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    Don't know about the whole bike, but they have good reputations. That is an EVO powered bike, and they are known to be reliable, unless it has been modified in an attempt to make more power. No cam chains to break, and no tensioners to fail. Easy to work on and can be rebuilt many times. LOTS of parts availability.
    #9
  10. BadKarma

    BadKarma Long timer

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    This is going afield of the original thread but I gotta call bullshit. It all depends on the mods and the subsequent use. I've been riding Evo's since they were new. I've never owned a stock Evo, well not for long anyway, and I've never had to rebuild an Evo due to a high performance related mechanical failure. Ever.

    A mild cam, (up to say, an Andrews EV46 on a light bike or an EV27 on a touring bike) head work, porting and or larger valves, compression increases, (10-1 pistons or shaving the heads) air cleaner, a Mikuni HSR42 or S&S Shorty, decent exhaust system, aftermarket or Screamin Eagle ignition modules, these are all proven power boosters for Evo Harleys and they'll all run as long as a stocker given regular maintenance and decent treatment. No lugging the motor, maybe use an oil cooler, and limit your trips to 6000 rpm:deal.

    Even big bore bikes and or strokers can run 100K or more if the owners not a complete idiot. Let it warm up before riding, (until the valve covers are warm to the touch and then don't jump on the throttle for a couple of miles) DON'T lug the motor, DON'T over rev the motor, DON'T overheat the motor. Change the oil every 3000 miles. So simple even a caveman can do it.:evil
    #10
  11. slipknot

    slipknot Been here awhile

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    I owned one. Worst seat ever. But a back rest transformed it.
    It came with a primary cover leak. Installed an Andrews cam, S&S Super G, SuperTrapp cans. When pulling the top end off the rear cyl piston ring gaps were in alignment allowing compressed fuel to blow through and leave deposits down the cyl wall. Corrected that. In 1985 HD had dead batteries because the plug connecting the rectifier to the stator at the front of the case would come loose and leave one without a battery. In 1986 they installed a simple wire spring on one case stud to hold the plug in place. By 1992 they decided they didn't want to do that anymore and I sat for an hour or so on the interstate between Cincinnati and Indianapolis. A lot of people stopped to help, one came back with a trailer and delivered me to his friend's garage where they charged the battery. The HD family is really good and has thousands of prospects wearing t-shirts. You will make new friends wherever you go.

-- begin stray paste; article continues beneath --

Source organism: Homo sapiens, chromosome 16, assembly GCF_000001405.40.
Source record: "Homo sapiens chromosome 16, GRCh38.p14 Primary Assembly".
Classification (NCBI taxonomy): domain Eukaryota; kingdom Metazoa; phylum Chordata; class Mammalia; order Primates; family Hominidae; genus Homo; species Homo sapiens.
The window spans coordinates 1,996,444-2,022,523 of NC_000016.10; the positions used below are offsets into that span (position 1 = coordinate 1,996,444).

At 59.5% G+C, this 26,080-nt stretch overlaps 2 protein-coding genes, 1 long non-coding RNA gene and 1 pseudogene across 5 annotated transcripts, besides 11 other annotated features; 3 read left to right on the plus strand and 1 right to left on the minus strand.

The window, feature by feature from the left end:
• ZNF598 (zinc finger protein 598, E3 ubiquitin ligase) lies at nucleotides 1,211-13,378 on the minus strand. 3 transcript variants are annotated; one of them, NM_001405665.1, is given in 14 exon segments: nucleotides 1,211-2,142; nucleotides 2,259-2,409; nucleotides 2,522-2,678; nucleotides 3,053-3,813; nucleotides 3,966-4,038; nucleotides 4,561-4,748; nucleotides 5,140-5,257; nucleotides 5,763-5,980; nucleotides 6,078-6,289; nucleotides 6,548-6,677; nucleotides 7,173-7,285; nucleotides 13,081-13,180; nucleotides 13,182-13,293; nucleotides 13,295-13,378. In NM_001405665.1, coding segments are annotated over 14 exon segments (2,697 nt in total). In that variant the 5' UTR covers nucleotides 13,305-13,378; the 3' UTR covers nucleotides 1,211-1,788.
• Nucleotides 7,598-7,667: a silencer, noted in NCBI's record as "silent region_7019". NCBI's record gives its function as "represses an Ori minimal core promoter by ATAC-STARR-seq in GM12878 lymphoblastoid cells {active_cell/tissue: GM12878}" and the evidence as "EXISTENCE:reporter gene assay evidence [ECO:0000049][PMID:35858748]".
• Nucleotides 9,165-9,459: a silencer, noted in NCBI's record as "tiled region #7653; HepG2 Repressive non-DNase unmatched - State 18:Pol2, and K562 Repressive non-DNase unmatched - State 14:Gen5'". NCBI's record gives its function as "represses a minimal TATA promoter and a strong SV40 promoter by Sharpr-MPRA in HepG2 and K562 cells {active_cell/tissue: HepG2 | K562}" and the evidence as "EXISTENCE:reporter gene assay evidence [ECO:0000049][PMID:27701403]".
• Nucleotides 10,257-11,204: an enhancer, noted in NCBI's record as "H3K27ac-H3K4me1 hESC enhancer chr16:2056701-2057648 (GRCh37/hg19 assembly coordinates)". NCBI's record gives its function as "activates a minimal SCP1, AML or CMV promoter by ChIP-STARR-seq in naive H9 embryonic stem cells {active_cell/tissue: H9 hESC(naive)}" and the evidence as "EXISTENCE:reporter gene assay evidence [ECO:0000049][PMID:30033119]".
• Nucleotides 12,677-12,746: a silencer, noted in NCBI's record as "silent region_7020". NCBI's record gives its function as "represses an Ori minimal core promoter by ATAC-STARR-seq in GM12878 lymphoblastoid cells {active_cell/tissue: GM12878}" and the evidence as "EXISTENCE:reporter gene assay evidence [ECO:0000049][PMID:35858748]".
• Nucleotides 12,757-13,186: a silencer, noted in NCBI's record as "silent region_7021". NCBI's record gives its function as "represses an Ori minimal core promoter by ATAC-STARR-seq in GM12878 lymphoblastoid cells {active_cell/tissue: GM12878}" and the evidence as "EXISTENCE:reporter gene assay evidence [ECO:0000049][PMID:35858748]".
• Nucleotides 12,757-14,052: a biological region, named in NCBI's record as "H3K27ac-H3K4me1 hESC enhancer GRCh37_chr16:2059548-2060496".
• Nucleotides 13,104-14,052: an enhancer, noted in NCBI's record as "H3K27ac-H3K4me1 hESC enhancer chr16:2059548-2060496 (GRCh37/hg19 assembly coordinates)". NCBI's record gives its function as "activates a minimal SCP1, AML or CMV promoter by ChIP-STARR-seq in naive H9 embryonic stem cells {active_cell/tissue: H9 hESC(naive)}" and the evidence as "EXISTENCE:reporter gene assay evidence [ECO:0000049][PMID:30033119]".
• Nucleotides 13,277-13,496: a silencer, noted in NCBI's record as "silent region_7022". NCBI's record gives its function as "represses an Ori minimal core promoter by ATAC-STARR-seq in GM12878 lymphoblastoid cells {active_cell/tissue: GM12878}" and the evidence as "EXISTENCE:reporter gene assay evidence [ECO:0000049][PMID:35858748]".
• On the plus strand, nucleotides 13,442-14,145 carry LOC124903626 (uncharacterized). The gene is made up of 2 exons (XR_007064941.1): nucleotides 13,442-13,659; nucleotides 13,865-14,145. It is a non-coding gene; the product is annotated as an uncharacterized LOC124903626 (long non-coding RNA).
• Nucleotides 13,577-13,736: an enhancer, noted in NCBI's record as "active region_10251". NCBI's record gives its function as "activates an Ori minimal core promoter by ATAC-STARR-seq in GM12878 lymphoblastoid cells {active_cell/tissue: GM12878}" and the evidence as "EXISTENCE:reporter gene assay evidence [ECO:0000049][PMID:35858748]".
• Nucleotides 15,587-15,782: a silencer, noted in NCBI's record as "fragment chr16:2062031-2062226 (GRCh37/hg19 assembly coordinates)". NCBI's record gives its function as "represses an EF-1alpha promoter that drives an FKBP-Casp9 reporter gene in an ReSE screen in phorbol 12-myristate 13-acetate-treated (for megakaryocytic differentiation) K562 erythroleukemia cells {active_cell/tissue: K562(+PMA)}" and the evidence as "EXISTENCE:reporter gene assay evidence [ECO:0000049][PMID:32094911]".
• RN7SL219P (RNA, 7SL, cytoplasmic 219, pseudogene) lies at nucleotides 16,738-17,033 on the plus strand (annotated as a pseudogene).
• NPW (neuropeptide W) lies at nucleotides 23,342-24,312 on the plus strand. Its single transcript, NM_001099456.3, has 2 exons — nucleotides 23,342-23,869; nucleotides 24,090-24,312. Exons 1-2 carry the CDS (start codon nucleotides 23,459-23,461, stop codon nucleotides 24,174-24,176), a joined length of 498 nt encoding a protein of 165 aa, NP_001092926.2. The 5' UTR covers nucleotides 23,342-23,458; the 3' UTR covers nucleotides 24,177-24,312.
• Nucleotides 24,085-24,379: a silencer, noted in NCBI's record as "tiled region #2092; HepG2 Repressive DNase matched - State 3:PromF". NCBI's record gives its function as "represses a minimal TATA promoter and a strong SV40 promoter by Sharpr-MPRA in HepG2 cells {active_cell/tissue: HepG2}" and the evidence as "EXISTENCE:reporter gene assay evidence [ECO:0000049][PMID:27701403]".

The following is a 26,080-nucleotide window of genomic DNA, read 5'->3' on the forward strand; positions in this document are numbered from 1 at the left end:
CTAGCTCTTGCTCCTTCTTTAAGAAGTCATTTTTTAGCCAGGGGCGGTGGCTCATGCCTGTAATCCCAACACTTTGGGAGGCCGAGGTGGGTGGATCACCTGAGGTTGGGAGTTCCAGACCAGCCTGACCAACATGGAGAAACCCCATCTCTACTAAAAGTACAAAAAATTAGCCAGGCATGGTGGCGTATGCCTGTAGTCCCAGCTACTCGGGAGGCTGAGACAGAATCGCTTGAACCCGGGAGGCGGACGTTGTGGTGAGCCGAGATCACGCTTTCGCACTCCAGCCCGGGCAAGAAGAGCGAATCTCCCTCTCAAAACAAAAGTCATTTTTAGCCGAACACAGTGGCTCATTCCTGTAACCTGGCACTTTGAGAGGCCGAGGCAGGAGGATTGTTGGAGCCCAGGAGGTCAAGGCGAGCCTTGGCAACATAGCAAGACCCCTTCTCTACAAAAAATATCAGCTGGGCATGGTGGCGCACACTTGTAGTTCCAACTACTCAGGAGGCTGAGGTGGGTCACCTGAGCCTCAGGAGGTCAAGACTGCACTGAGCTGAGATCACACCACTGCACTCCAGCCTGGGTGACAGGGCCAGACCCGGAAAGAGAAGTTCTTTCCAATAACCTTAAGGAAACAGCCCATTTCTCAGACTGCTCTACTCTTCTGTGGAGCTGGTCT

It handled surprisingly well, even with the Dunflops but those tires were terrifying on wet streets. Overall a good ride and despite some quality control issues, reliable. I could cruise easily at 85 all day (with the mods above) but the windshield made for some barely perceptible front end vibration, so minor that I was riding for miles on an interstate wondering if it was me or the bike. The windscreen allowed me to ride with a half helmet, still with earplugs, yet less noise than a full coverage helmet. I did a lot of back roads, passing in some very questionable places, and really enjoyed the bike. Chirped the front tire with some very aggressive braking to slow for a turn once after passing three cars. Still very stable.

    Red. Girls loved it.
    #11
  12. Shooter1

    Shooter1 Been here awhile

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    I put 43K miles on my '89 FXRS-Sp. It had a SE drop in cam, ignition, Kerker pipe, Mik HS40. Totally bulletproof bike, never a problem and alot of fun especially stoplight to stoplight. Like any other motor, some EVO years are a little better than others but regardless of year, if you maintain it properly and don't run the crap out of it all the time it will serve you very well. The EVO motor is the 350 Chevy small block of motorcycling.
    #12
  13. marshrat

    marshrat Been here awhile

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    Could you expand on what characteristics of the 89 you liked versus the 2000? I know I like the sound of the Evo better than the TC.
    #13
  14. anotherguy

    anotherguy Long timer

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    Jerry knows Harleys. He parked next to one once.

    64K is getting up there but if it's well maintained an Evo can go 100K+. You'll need a factory service manual and some basic hand tools to care for it but they are easy to work on.
    #14
  15. LostInmate

    LostInmate Adventurer

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    My offer didn't go thru. I offered them 5K out the door. They laughed, I laughed we'll see if how long they want to keep it.

    oh well. I'll keep cruising craigs list.
    #15